Anne Fadiman’s new collection of essays, At Large and at Small: Familiar Essays (New York: Farrar, Strauss, and Giroux, 2007) includes her interesting essay entitled “Mail.” The essay is an interesting, personal glimpse into the nature of mail in our lives and how it has changed through the past few centuries.
Fadiman commences the essay by describing her memories of her father looking forward each day to the delivery of mail, both junk and the more interesting professional and personal mail. She then contrasts seeing how her father received his mail with that of how people used to receive mail in the seventeenth and eighteenth centuries. Here she reminds us of something that might seem surprising; an individual living in a major urban area such as London would receive mail all day long, since it was the main form of communication for scheduling lunches, arranging meetings, and connecting to clients. For the mail lovers among us, this would be a truly hospitable environment.
There is the expectation each of us brings to the mailbox. As Fadiman describes both her father’s and her own hope, the “excitement of the treasure hunt is followed all too quickly by the glum realization that the box contains only four kinds of mail: 1) junk; 2) bills; 3) work; and 4) letters that I will read with enjoyment, place in a folder labeled ‘To Answer,’ and leave there for a geologic interval” (p. 118). This is an apt description, one capturing the sense many of us bring to the daily journey to the postal box. I must confess, however, that I am a lover of junk mail, especially catalogs. I love to browse through the mail, and I love the satisfaction of disposing quickly of the unwanted stuff; I get a sense of satisfaction, falsely I know, of having accomplished something when I toss out the debris.
Email has, of course, transformed our experience with mail. Fadiman describes her adoption of email, and how quickly she made the adjustment to it. She confesses how quickly after starting to use it, that she was “batting out fifteen or twenty e-mails in the time it had once taken me to avoid answering a single letter” (p. 120). Most of us have made similar adjustments. I was never a great letter writer, but I do keep up with my email, professionally and personally, although I often feel ever chained to it. I love a few days away from it, and I both dread getting back to it and discovering what good news there may be in it. In email I lack the same sense of pleasure from snail mail’s junk mail; spam mail clutters up my electronic mail boxes, but I have since learned to use quite effectively the delete button.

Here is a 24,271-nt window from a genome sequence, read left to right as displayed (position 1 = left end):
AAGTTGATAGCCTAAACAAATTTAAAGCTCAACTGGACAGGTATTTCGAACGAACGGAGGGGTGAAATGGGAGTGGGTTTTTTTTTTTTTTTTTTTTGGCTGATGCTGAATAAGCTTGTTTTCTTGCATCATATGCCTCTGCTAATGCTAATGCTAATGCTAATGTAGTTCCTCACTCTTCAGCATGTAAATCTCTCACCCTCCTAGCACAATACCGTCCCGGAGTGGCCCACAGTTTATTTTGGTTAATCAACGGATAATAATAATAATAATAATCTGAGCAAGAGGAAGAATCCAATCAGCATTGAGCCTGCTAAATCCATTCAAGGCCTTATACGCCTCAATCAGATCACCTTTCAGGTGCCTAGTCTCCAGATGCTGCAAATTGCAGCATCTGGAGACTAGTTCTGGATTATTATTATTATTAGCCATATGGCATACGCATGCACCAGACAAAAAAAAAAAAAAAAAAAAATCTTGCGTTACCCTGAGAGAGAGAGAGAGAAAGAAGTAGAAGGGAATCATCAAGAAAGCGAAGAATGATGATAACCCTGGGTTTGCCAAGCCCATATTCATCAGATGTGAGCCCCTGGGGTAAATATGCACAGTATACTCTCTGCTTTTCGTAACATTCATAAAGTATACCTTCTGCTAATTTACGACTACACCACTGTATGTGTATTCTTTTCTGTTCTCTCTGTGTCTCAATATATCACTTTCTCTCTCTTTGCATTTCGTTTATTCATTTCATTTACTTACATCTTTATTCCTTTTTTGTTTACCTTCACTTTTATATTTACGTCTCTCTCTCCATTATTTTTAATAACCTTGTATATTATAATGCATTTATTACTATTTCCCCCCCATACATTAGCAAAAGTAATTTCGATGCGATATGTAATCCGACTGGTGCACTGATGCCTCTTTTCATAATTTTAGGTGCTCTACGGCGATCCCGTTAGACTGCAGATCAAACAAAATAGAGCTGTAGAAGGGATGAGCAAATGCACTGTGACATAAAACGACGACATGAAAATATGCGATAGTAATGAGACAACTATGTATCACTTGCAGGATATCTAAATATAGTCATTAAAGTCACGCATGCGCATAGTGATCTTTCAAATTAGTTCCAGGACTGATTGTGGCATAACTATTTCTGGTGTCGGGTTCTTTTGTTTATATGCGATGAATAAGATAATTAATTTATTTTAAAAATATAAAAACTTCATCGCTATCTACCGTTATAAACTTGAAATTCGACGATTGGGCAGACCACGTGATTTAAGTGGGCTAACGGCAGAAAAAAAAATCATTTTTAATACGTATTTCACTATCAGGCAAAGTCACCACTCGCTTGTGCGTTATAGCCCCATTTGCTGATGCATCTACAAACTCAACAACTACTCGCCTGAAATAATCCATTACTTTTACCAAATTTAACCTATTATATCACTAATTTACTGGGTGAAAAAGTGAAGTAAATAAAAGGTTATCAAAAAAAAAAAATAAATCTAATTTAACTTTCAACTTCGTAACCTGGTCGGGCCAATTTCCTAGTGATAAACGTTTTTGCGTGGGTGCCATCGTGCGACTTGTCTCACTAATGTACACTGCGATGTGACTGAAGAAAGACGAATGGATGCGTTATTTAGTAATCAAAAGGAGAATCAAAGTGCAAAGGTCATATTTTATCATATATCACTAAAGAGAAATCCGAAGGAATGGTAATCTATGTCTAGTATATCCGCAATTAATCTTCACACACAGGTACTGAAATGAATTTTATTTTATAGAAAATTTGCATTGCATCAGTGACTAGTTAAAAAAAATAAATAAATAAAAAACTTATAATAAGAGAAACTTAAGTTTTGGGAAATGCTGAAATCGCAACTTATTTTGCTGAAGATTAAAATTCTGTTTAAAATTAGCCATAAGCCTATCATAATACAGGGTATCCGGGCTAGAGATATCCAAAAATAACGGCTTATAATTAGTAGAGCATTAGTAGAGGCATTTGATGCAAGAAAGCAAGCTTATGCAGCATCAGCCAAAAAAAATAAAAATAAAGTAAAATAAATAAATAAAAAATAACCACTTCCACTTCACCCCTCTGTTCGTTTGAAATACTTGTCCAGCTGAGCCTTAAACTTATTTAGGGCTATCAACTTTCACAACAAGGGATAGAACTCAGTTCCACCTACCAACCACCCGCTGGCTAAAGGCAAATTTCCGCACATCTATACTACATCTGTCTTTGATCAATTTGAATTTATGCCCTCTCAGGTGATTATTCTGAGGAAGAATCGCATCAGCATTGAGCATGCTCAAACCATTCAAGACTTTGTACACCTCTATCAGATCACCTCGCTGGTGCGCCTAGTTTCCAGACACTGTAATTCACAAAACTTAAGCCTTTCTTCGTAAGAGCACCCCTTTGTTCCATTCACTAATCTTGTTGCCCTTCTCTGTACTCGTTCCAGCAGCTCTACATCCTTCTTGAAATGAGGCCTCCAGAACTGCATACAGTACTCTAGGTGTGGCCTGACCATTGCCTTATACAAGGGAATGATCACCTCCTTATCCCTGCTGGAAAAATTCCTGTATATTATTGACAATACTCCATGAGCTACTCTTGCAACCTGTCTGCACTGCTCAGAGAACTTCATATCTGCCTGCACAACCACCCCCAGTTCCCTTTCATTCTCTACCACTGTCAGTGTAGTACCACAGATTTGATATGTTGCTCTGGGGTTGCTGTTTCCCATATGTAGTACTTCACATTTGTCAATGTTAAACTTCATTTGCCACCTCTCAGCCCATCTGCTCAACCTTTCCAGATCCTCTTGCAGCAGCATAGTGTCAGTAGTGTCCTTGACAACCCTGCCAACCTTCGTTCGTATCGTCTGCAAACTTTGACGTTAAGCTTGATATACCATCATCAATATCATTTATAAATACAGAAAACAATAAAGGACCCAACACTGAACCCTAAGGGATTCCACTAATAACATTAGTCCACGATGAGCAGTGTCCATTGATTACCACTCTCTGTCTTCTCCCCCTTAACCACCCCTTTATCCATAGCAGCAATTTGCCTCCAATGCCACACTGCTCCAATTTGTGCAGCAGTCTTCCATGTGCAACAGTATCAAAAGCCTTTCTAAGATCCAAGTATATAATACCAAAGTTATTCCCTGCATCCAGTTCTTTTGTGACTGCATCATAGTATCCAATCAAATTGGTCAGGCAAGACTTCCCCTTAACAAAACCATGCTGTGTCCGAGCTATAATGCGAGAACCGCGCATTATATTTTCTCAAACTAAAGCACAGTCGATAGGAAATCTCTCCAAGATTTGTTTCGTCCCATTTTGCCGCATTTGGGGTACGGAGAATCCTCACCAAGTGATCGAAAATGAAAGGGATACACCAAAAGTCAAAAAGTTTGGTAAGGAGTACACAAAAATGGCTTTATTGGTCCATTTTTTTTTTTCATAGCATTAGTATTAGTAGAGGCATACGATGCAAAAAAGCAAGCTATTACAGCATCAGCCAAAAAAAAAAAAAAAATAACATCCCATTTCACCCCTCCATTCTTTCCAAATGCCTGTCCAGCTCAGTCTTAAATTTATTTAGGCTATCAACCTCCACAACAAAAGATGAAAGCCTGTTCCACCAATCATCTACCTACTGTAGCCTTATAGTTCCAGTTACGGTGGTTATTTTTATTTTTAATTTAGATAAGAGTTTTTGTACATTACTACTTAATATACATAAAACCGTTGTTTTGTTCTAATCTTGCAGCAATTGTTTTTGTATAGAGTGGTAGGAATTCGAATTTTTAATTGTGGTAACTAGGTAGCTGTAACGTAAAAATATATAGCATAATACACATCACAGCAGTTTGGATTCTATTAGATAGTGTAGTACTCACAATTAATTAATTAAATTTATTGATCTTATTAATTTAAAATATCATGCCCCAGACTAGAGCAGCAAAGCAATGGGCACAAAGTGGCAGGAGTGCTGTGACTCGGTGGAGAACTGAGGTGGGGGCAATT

I worry about the legacy of documents I leave behind, as just one result of shifting from the personal letter to the electronic message. Fadiman lets us know what we might be missing when she describes her father’s own papers: “I also own my father’s old copper wastebasket, which now holds my empty Jiffy bags. Several times a day I use his heavy brass stamp dispenser; it is tarnished and dinged, but still capable of unspooling its contents with a singular smoothness. And my file cabinets hold hundreds of his letters, the earliest written in his sixties in small, crabbed handwriting, the last in his nineties, after he lost much of his sight, penned with a Magic Marker in huge capital letters. I hope my children will find them someday, as Hart Crane found his grandmother’s love letters in the attic” (p. 125). In this era of electronic communication, I still find myself acquiring old objects associated with the postal age. Just to my right as I write this is mounted on the wall a black lacquered tin container labeled in nineteenth century lettering “Bill Heads.” I use it to hold bills and other mail to be dealt with, as I still hold out from paying my bills online. I love the satisfaction of writing out a check, even if it costs a bit more to stamp and mail it out. Fifty years from now scholars will look for people like me to study, those who had one foot comfortably in both the digital age and what existed before.